The Post recalls John Wilkes Booth: If it’s good solid clowning you enjoy, you have to hand it to Lawrence.
Last night, he found a way to keep the tale of the family feud alive. Maybe the Cheney sisters are faking their hair-pulling family feud!
So Lawrence thoughtfully mused.
He teased the notion early and often. Finally, at the end of the program, he made poor Jason Zengerle sit through a short segment about this improbable premise.
Politely, Zengerle refrained from telling Lawrence that he’s visibly nuts.
On Sunday, the Washington Post really pimped the feud. On page one, the paper ran a full news report on the topic, live and direct from Cheyenne.
But it was in the Outlook section where the great paper jumped the shark.
Outlook is a high-profile Sunday section. Page B3 was almost completely consumed by the photo-festooned report about sibling warfare down through the various centuries.
“Brothers and sisters in arms,” the headline screamed. “The Post’s Lisa Bonos on sibling rivalries through the ages.”
Sure enough! Liz and Mary Cheney’s feud had set Bonos’ mind a-whirring. She offered four examples of sibling feuds, dating to the 15th century. At the top of the page, her piece ran beneath a photo of Edwin and John Wilkes Booth!
Was Liz Cheney on the grassy knoll? Everything is possible!
As that commenter wrote in the New York Times, “Schadenfreude is a dish best served en masse.” Last night, Lawrence found an inventive way to keep schadenfreude alive.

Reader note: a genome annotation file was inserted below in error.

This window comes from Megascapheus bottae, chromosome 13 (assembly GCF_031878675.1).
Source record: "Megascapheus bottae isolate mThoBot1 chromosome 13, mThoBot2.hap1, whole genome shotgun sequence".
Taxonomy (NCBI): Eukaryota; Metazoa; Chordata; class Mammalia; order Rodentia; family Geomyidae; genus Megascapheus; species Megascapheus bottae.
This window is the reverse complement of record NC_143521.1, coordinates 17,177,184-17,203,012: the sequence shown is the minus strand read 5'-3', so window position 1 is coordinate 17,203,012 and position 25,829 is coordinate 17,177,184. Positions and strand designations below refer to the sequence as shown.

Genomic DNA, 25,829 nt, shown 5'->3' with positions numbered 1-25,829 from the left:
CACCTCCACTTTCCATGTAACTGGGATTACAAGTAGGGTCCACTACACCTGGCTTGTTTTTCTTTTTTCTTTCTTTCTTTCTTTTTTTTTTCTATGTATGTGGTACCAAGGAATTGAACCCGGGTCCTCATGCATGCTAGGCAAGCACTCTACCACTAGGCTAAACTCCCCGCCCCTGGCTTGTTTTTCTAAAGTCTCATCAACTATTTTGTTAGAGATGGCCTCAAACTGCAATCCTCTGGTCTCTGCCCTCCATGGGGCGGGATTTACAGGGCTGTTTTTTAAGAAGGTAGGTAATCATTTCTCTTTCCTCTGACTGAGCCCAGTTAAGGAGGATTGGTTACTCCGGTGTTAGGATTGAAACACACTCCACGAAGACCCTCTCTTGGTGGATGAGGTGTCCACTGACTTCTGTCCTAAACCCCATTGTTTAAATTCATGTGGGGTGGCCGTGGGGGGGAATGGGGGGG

Concerning that news report: On page one, the Post had two reporters working the Dawson-inspired beat. We congratulate the pair for flipping the standard narrative:
SULLIVAN AND TUMULTY (11/24/13): Along with the autumn snow flurries, there is a certain touchiness in the Wyoming air among the state’s Republican establishment.Say what? In standard format, you’re supposed to say that Liz Cheney did something extremely strange, thus precipitating the family feud.
“It’s bruising people,” former senator Alan K. Simpson says of the topic of pretty much everyone’s conversations these days. “When you get a call from Dick or Lynne, and you love them, you don’t want to say no. It’s got Wyoming in a turmoil.
Dick and Lynne, of course, are the Cheneys, the former vice president and his wife, who are political royalty in Wyoming. And the “it” in question is their daughter Liz’s audacious Republican primary challenge of incumbent Sen. Mike Enzi—which took a painful turn in recent days when Liz’s lesbian sibling, Mary, ramped up her public criticism of her older sister’s opposition to same-sex marriage.
Sullivan and Tumulty broke from that format. Can major reporters do that?